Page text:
history of england_david hume

Their barbarous manner of life rendered them much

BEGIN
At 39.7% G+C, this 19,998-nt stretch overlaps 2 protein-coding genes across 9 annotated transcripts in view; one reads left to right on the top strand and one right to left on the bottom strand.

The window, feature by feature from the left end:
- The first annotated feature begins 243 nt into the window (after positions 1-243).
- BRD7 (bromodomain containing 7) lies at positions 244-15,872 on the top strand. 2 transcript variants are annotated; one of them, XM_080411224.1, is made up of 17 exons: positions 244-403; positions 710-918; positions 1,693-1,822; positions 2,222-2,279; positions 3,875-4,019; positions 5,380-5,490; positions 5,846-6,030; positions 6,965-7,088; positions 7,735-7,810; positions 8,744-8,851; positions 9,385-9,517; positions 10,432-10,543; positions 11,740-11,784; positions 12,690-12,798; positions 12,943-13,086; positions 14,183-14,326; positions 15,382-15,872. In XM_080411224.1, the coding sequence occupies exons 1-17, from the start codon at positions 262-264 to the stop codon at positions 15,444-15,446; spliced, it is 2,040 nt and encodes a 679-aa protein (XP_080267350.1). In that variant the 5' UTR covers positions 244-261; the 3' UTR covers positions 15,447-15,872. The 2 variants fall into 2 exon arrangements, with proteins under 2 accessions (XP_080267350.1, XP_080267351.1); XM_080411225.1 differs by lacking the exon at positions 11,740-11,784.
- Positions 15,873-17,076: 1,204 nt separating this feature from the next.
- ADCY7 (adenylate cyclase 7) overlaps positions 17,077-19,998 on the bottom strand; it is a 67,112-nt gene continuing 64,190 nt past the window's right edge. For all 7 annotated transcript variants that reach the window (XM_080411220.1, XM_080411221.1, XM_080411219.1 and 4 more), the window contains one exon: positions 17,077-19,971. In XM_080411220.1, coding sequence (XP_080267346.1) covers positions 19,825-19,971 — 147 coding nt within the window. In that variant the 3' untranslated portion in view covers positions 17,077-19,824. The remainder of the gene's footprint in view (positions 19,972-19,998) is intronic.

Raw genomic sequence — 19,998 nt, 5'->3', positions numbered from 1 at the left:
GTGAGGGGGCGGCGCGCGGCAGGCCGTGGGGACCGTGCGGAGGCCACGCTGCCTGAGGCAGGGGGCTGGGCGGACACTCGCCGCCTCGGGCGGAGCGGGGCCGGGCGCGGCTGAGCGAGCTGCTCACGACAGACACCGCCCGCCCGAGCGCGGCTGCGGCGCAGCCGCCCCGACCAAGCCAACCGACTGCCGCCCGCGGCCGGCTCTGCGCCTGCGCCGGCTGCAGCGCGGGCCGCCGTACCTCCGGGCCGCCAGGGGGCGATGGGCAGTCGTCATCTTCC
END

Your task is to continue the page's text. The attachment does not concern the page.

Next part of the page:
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Unformatted text preview: that neither Bede nor Gildas are Caesars or Tacituses; but such as they are, they remain the sole testimony on the subject, and therefore must be relied on for want of better: Happily, the frivolousness of the question corresponds to the weakness of the authorities. Not to PLL v5 (generated January 22, 2010) 328 http://oll.libertyfund.org/title/695 Online Library of Liberty: The History of England, vol. 1 mention, that, if any part of the traditional history of a barbarous people can be relied on, it is the genealogy of nations, and even sometimes that of families. It is in vain to argue against these facts from the supposed warlike disposition of the Highlanders and unwarlike of the ancient Irish. Those arguments are still much weaker than the authorities. Nations change very quickly in these particulars. The Britons were unable to resist the Picts and Scots, and invited over the Saxons for their defence, who repelled those invaders: Yet the same Britons valiantly resisted for 150 years not only this victorious band of Saxons, but infinite numbers more, who poured in upon them from all quarters. Robert Bruce in 1322 made a peace, in which England, after many defeats, was constrained to acknowledge the independance of his country: Yet in no more distant period than ten years after, Scotland was totally subdued by a small handful of English, led by a few private noblemen. All history is full of such events. The Irish Scots, in the course of two or three centuries, might find time and opportunities sufficient to settle in North Britain, though we can neither assign the period nor causes of that revolution. Their barbarous manner of life rendered them much fitter than the Romans for subduing these mountaineers. And in a word, it is clear, from the language of the two countries, that the Highlanders and the Irish are the same people, and that the one are a colony from the other. We have positive evidence, which, though from neutral persons, is not perhaps the best that may be wished for, that the former, in the third or fourth century, sprang from the latter: We have no evidence at all that the latter sprang from the former. I shall add, that the name of Erse or Irish, given by the low-country Scots to the language of the Scotch Highlanders, is a certain proof of the traditional opinion, delivered from father to son, that the latter people came originally from Ireland. [p]Gildas, Bede, lib. 1. cap. 12. Paull. Diacon. [q]Bede, lib. 1. cap. 12. [r]Ibid. [s]Gildas, Bede, lib. 1. Ann Beverl. p. 45. [t]Gildas, Bede, lib. 1. cap. 13. Malmesbury, lib. 1. cap. 1. Ann. Beverl. p. 45. [u]Chron. Sax. p. 11. Edit. 1692. [w]Ann. Beverl. p. 45. [x]Gildas, Bede, lib.1. cap. 14. [y]Gildas, Usher Ant. Brit. p. 248, 347. [z]Gildas, Bede, lib. 1. cap. 17. Constant. in vita Germ. [a]Gildas, Gul. Malm. p. 8. [b]Caesar, lib. 6. Tacit. de Mor. Germ. PLL v5 (generated January 22, 2010) 329 http://oll.libertyfund.org/title/695 Online Library of Liberty: The History of England,...
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